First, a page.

ACE inhibitors are typically used when beta-adrenergic blockersor diuretics are ineffective. Commonly prescribed ACE inhibitors include:
ACE inhibitors are absorbed from the GI tract, distributed to most body tissues, metabolized somewhat in the liver, and excreted by the kidneys. Ramipril is also excreted in stool. Enalaprilat is the only ACE inhibitor that’s administered I.V.
ACE inhibitors reduce blood pressure by interrupting the renin-angiotensin-aldosterone system. Normally, the kidneys maintain blood pressure by releasing the hormone renin. Renin acts on the plasma protein angiotensinogen to form angiotensin I. Angio-tensin I is then converted to angiotensin II. Angiotensin II, a po-tent vasoconstrictor, increases peripheral resistance and pro-motes the excretion of aldosterone. Aldosterone, in turn, pro-motes the retention of sodium and water, increasing the volume of blood the heart needs to pump.
ACE inhibitors prevent the conversion of angiotensin I to an-giotensin II. As angiotensin II is reduced, arterioles dilate, reduc-ing peripheral vascular resistance.
By reducing aldosterone secretion, ACE inhibitors promote the excretion of sodium and water, which reduces the amount of blood the heart needs to pump, thereby lowering blood pressure.
ACE inhibitors may be used alone or with another drug, such as a thiazide diuretic, to treat hypertension. Certain ACE inhibitors— such as captopril, enalapril, fosinopril, lisinopril, quinapril, ramipril, and trandolapril—may also be used to treat patients with heart failure or following MI. Such situations include:
· left ventricular systolic failure (unless contraindicated or intol-erant)
· left ventricular systolic dysfunction without symptoms of heart failure
· reducing mortality following acute MI (especially in patients with prior myocardial injury)
· preventing or delaying the development of left ventricular dila-tion and overt heart failure in patients with left ventricular dys-function (recent or remote)
· possible production of complementary effects (combined with beta-blockade)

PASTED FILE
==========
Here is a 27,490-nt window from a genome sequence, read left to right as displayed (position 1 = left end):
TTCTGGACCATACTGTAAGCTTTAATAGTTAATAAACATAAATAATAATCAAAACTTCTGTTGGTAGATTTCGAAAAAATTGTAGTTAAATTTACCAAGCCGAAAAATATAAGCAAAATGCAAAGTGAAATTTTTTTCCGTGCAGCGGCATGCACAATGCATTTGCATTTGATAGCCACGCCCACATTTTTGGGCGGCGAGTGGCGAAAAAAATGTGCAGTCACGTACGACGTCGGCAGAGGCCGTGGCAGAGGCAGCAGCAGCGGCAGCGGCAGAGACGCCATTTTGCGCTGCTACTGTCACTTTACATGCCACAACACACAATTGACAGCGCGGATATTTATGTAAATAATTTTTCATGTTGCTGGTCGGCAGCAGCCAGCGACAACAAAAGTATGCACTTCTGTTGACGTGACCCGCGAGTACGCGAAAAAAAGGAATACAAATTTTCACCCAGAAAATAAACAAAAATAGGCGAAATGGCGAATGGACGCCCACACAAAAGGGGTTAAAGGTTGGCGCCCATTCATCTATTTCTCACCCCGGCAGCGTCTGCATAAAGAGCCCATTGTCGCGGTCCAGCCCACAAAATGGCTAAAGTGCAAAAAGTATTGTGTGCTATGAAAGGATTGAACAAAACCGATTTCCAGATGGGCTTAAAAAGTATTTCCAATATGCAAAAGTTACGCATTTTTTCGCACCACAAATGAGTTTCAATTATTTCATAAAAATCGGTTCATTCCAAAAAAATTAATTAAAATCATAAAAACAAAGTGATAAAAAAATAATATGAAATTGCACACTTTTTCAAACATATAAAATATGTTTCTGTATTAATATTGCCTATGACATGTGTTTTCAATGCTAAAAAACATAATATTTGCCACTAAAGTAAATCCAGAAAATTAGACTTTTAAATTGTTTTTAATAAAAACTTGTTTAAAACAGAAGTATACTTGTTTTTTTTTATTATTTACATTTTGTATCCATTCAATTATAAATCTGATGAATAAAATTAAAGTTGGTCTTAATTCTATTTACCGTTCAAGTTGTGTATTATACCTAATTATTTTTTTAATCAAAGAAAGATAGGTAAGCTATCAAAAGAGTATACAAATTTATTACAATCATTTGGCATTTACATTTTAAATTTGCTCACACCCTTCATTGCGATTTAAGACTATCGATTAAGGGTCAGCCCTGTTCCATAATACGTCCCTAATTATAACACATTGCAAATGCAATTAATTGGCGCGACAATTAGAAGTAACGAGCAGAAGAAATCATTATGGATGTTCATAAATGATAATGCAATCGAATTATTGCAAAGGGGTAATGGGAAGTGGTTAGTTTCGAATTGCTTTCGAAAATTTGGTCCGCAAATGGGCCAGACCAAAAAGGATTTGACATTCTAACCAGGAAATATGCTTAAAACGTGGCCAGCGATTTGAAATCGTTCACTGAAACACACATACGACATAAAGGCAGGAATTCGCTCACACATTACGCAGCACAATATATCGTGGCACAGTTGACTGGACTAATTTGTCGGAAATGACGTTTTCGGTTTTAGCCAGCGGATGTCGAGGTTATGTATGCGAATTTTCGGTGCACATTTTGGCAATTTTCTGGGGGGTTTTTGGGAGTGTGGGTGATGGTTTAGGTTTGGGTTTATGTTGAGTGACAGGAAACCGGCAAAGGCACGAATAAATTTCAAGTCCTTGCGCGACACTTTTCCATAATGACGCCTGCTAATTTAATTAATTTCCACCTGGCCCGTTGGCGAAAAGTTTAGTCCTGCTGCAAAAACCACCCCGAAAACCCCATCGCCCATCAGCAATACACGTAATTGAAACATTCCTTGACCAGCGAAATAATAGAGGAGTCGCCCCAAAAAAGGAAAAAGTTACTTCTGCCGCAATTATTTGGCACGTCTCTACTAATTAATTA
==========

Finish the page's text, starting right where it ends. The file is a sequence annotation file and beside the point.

· history of or present fluid retention (combined with diuretics).
Ramipril is also indicated to prevent major cardiovascular events in patients with a history of vascular disease or diabetes. It’s also used to reduce overall cardiovascular risk, including death, nonfatal MI, nonfatal stroke, and complications of diabetes. Captopril is also indicated for the long-term treatment of diabetic neuropathy.
ACE inhibitors can cause several different types of interactions with other cardiovascular drugs. All ACE inhibitors enhance the hypotensive effects of diuretics and other antihypertensives such as beta-adrenergic blockers. They can also increase serum lithium levels, possibly resulting in lithium toxicity.
When ACE inhibitors are used with potassium-sparing diuret-ics, potassium supplements, or potassium-containing salt substi-tutes, hyperkalemia may occur.
ACE inhibitors interact with many other medications, prescription as well as over-the-counter (OTC). For example, patients taking ACE inhibitors should avoid taking all NSAIDs. Besides decreas-ing the antihypertensive effect of ACE inhibitors, NSAIDs may al-ter renal function. Also, antacids may impair the absorption of fos-inopril, and quinapril may reduce the absorption of tetracycline.
A patient taking ACE inhibitors shouldn’t take prescriptions or OTC medications or herbal products without first consulting his physician. (See Adverse reactions to ACE inhibitors.)